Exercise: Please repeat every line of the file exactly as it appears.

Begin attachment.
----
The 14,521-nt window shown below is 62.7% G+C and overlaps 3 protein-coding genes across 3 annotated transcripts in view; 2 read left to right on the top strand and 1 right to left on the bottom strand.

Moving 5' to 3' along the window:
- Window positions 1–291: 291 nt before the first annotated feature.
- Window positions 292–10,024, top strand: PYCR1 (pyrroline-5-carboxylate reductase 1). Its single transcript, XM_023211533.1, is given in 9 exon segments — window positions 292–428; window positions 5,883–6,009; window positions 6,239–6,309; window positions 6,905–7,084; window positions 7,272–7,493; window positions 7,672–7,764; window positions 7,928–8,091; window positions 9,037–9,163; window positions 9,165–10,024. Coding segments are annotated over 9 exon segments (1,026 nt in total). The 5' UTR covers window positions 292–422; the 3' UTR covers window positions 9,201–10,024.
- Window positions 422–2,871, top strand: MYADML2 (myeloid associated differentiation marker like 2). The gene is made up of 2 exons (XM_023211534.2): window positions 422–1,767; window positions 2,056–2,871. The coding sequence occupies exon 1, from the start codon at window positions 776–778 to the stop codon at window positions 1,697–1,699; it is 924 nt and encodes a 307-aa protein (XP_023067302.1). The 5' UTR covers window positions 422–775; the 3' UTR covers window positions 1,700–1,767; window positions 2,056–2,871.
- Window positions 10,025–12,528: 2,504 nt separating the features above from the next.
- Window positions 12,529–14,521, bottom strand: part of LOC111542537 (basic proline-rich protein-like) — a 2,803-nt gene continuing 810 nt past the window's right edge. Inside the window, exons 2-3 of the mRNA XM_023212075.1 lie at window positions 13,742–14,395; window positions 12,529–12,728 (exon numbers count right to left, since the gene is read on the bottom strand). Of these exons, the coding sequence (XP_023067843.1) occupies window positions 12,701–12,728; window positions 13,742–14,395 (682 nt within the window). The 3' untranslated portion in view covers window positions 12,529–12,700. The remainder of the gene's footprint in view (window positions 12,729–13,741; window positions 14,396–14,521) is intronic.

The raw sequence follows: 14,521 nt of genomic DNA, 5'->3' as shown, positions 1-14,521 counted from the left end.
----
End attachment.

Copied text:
The 14,521-nt window shown below is 62.7% G+C and overlaps 3 protein-coding genes across 3 annotated transcripts in view; 2 read left to right on the top strand and 1 right to left on the bottom strand.

Moving 5' to 3' along the window:
- Window positions 1–291: 291 nt before the first annotated feature.
- Window positions 292–10,024, top strand: PYCR1 (pyrroline-5-carboxylate reductase 1). Its single transcript, XM_023211533.1, is given in 9 exon segments — window positions 292–428; window positions 5,883–6,009; window positions 6,239–6,309; window positions 6,905–7,084; window positions 7,272–7,493; window positions 7,672–7,764; window positions 7,928–8,091; window positions 9,037–9,163; window positions 9,165–10,024. Coding segments are annotated over 9 exon segments (1,026 nt in total). The 5' UTR covers window positions 292–422; the 3' UTR covers window positions 9,201–10,024.
- Window positions 422–2,871, top strand: MYADML2 (myeloid associated differentiation marker like 2). The gene is made up of 2 exons (XM_023211534.2): window positions 422–1,767; window positions 2,056–2,871. The coding sequence occupies exon 1, from the start codon at window positions 776–778 to the stop codon at window positions 1,697–1,699; it is 924 nt and encodes a 307-aa protein (XP_023067302.1). The 5' UTR covers window positions 422–775; the 3' UTR covers window positions 1,700–1,767; window positions 2,056–2,871.
- Window positions 10,025–12,528: 2,504 nt separating the features above from the next.
- Window positions 12,529–14,521, bottom strand: part of LOC111542537 (basic proline-rich protein-like) — a 2,803-nt gene continuing 810 nt past the window's right edge. Inside the window, exons 2-3 of the mRNA XM_023212075.1 lie at window positions 13,742–14,395; window positions 12,529–12,728 (exon numbers count right to left, since the gene is read on the bottom strand). Of these exons, the coding sequence (XP_023067843.1) occupies window positions 12,701–12,728; window positions 13,742–14,395 (682 nt within the window). The 3' untranslated portion in view covers window positions 12,529–12,700. The remainder of the gene's footprint in view (window positions 12,729–13,741; window positions 14,396–14,521) is intronic.

The raw sequence follows: 14,521 nt of genomic DNA, 5'->3' as shown, positions 1-14,521 counted from the left end.